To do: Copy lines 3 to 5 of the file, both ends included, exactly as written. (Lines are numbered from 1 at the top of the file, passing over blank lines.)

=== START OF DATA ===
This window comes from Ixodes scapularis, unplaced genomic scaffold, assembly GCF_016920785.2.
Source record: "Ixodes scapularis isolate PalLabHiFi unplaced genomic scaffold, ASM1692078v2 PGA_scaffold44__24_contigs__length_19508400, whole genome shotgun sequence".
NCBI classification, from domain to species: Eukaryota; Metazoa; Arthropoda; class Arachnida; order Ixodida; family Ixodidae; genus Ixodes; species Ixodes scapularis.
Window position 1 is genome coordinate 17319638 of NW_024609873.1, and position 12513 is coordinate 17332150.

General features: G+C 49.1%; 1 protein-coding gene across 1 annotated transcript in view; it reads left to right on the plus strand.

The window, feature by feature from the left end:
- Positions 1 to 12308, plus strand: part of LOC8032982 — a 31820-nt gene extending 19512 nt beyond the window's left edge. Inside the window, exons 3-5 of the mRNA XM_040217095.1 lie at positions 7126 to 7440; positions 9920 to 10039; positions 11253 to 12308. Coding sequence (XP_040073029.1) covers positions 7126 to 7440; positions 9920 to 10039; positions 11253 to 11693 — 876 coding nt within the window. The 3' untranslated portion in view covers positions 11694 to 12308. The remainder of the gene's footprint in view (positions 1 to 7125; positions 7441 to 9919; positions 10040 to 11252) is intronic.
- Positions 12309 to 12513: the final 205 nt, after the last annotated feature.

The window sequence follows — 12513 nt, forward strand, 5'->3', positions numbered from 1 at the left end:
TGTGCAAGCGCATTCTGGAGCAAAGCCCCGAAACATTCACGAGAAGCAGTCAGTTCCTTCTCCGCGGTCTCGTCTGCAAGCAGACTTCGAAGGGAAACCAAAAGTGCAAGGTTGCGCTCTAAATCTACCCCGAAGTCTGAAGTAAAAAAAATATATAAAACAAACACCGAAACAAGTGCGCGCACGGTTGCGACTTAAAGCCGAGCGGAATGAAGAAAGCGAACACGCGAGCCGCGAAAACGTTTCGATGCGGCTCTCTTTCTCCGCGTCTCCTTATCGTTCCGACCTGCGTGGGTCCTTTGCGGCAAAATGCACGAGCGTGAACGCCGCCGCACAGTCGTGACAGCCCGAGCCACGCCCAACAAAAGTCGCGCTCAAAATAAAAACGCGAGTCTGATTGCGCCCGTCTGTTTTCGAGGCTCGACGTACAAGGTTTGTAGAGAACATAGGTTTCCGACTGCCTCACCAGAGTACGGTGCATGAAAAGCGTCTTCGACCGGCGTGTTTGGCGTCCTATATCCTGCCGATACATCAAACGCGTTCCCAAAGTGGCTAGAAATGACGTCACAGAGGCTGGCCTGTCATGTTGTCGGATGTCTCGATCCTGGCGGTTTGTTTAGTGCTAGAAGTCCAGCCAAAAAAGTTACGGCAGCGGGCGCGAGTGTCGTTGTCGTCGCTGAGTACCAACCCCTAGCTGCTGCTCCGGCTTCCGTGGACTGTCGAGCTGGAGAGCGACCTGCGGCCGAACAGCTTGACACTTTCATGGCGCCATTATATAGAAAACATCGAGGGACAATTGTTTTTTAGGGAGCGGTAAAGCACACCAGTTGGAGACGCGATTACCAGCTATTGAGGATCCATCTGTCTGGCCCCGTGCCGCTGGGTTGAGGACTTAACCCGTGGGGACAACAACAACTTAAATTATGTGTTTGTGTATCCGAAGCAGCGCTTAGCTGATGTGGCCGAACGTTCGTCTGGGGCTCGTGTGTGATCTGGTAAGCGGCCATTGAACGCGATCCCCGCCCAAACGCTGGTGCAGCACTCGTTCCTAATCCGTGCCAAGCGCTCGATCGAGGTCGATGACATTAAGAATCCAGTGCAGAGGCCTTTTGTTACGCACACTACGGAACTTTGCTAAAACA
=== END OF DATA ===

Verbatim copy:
NCBI classification, from domain to species: Eukaryota; Metazoa; Arthropoda; class Arachnida; order Ixodida; family Ixodidae; genus Ixodes; species Ixodes scapularis.
Window position 1 is genome coordinate 17319638 of NW_024609873.1, and position 12513 is coordinate 17332150.

General features: G+C 49.1%; 1 protein-coding gene across 1 annotated transcript in view; it reads left to right on the plus strand.